08/07/2012 9:35AM

Churchill Downs: Kentucky Derby week, online betting propel second quarter earnings

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Strong growth in its live and online racing operations propelled Churchill Downs Inc. to record revenues and profits for the second quarter of 2012, an indication that the company still relies on its bedrock business despite its turn toward casino gambling over the past several years.

Bolstered by strong returns from Kentucky Derby week and double-digit growth for its online horserace business, total revenue for the quarter was $270.8 million and net income was $48.6 million, according to financial statements released late on Monday, despite weak or negative growth at the company’s three principal casino properties. The results demonstrate that racing can be operated profitably in a highly challenging environment while simultaneously highlighting the competitive pressures facing gambling companies in areas where casino gambling has begun to approach the saturation point.

In a conference call on Tuesday morning, Churchill’s chief financial officer, Bill Mudd, said that revenue from live-racing operations increased 8 percent compared to the second quarter of 2011, in part because of additional race days at Churchill Downs in Louisville and Calder Race Course in Florida, but principally because of growth in handle, ticket sales, and sponsorship revenues related to the Kentucky Derby and Kentucky Oaks. Handle at all three of Churchill’s tracks that operated during the quarter was up 7 percent, Mudd said.

Handle growth at the company’s live racetracks was dwarfed, however, by a 13.4 percent gain in handle during the quarter through twinspires.com, the online betting site that Churchill has built into the racing industry’s dominant account-wagering property through organic growth and a series of acquisitions over the past five years. Revenue for twinspires.com and its related companies was up 13 percent during the quarter, during a three-month period in which handle overall on U.S. horse races was flat.

“Overall, it was a great quarter,” Mudd said on the conference call.

Earnings per share for the quarter was $2.77, up 17 percent compared to earnings per share of $2.37 during the second quarter of last year.

While racing revenues enjoyed a surprising surge, Churchill’s casino results were weak at best, illustrating that gambling companies are increasingly facing competitive pressures due to the rapid legalization of casinos in U.S. markets over the past decade, the limited supply of gamblers willing to wager their money on slot machines, and the stubbornness of the recession, which has hit the demographics that patronize casinos especially hard. Mudd called the casino results “mixed.”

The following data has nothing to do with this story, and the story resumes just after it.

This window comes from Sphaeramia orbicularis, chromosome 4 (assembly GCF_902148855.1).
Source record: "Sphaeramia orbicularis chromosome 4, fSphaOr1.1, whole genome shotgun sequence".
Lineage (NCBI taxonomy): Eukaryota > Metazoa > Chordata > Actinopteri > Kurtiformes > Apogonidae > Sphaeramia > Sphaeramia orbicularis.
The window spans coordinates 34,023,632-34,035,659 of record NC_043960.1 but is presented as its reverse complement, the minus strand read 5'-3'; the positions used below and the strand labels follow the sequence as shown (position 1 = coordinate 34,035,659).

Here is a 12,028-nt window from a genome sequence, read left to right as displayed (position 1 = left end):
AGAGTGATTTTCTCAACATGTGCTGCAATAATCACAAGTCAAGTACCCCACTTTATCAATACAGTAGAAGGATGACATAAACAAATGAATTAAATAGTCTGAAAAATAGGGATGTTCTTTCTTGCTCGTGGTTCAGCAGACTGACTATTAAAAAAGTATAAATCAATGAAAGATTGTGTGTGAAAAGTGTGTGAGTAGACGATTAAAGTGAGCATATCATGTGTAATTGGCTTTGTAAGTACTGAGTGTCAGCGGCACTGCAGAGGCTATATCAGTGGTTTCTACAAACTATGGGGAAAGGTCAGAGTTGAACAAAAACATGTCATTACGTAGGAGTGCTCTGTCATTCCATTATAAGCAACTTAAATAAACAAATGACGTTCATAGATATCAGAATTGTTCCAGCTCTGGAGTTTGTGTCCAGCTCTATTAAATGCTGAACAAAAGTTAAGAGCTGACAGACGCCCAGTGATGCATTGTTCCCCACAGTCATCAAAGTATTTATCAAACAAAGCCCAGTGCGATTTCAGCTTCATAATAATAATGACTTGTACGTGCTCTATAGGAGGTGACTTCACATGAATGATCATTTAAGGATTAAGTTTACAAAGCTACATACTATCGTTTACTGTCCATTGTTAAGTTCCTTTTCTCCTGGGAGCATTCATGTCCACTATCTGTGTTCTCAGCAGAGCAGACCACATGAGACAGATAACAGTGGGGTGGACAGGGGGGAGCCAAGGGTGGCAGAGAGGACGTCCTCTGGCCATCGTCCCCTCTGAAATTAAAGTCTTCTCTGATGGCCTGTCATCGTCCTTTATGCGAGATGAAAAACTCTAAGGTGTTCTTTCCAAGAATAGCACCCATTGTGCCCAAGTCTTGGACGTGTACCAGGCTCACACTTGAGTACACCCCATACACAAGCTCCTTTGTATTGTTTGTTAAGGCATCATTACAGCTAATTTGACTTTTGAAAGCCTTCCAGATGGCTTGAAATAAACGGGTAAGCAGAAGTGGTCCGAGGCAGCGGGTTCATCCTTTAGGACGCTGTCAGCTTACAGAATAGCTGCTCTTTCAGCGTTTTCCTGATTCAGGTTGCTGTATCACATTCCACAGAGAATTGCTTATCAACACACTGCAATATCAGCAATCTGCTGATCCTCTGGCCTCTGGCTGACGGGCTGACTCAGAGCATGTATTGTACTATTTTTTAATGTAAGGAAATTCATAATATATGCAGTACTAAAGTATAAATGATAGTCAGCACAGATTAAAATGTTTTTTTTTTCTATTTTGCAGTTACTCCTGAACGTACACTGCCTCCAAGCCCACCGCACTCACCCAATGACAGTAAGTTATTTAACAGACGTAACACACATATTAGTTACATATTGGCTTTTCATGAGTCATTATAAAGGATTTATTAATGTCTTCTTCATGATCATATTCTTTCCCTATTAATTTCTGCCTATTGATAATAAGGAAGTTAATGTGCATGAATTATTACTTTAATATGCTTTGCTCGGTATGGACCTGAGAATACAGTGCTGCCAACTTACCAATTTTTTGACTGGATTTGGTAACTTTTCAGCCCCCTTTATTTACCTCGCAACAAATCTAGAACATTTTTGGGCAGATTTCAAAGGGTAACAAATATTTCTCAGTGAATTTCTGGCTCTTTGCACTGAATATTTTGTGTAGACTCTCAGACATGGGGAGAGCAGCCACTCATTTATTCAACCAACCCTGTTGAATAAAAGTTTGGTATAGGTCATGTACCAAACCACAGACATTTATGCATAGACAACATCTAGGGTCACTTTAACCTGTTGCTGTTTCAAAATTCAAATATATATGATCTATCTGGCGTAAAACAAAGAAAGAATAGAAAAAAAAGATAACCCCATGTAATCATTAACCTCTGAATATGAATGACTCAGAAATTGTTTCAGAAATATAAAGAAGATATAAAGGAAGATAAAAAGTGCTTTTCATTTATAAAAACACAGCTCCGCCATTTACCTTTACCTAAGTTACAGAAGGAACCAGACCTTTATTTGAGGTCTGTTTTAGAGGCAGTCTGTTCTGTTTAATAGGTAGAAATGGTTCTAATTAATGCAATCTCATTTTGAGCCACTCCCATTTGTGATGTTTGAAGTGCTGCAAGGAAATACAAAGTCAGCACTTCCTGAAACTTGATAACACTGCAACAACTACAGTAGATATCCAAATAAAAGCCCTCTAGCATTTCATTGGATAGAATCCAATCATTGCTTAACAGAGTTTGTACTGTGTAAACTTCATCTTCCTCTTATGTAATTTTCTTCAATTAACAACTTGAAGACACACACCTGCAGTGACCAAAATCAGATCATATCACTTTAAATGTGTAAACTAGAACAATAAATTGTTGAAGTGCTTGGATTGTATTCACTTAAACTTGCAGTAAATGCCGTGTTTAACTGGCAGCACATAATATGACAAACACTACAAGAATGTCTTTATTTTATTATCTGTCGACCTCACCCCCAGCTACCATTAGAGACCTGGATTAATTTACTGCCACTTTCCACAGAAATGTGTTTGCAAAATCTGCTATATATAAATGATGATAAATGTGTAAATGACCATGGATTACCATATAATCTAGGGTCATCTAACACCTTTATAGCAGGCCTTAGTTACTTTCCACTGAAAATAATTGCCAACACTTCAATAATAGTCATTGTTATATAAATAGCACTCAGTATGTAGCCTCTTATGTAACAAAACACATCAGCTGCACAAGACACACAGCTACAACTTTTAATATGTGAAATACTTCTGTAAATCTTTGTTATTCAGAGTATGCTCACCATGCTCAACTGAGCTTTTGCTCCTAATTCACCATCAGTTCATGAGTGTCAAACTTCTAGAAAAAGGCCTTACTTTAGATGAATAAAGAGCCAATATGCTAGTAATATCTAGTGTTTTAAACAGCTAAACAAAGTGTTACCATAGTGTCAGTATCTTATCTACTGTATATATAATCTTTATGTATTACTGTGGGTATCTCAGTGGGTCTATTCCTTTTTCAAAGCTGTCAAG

Revenue at Churchill’s Calder casino in Miami was down 12 percent during the quarter. Churchill officials cited the recent opening of a new casino south of Calder for the erosion, along with aggressive marketing efforts by nearby Native American casinos. At Churchill’s Mississippi casino, Harlow’s, revenue was up $4.3 million, but the growth in that figure was due entirely to depressed revenue figures for the second quarter last year, when Churchill had to close the casino for 25 days in May due to damage caused by Hurricane Irene. Revenue at the company’s Louisiana casino properties during the quarter was “flat,” Mudd said.

Mudd said that Churchill has yet to launch a strategy to counter the efforts of its casino-gambling competitors and that the company continued to study the results.

“We are being very careful in reacting to these competitive pressures,” Mudd said.

In the second quarter, revenue from Churchill’s online gambling business exceeded that of its casino gambling businesses, at $52.7 million compared to $51.4 million. Racing revenue, meanwhile, was just over three times either of those figures, at $160.4 million.

Debt at the end of the quarter was $63 million, compared to $127.6 million at the end of 2011. Churchill has been using the cash being generated from its casinos to pay down its debt, leading to speculation that the company will soon reach out to acquire other properties.

“We’re always on the lookout for a good deal,” Churchill’s chief executive officer, Bill Evans, said on the conference call. He would not provide specifics.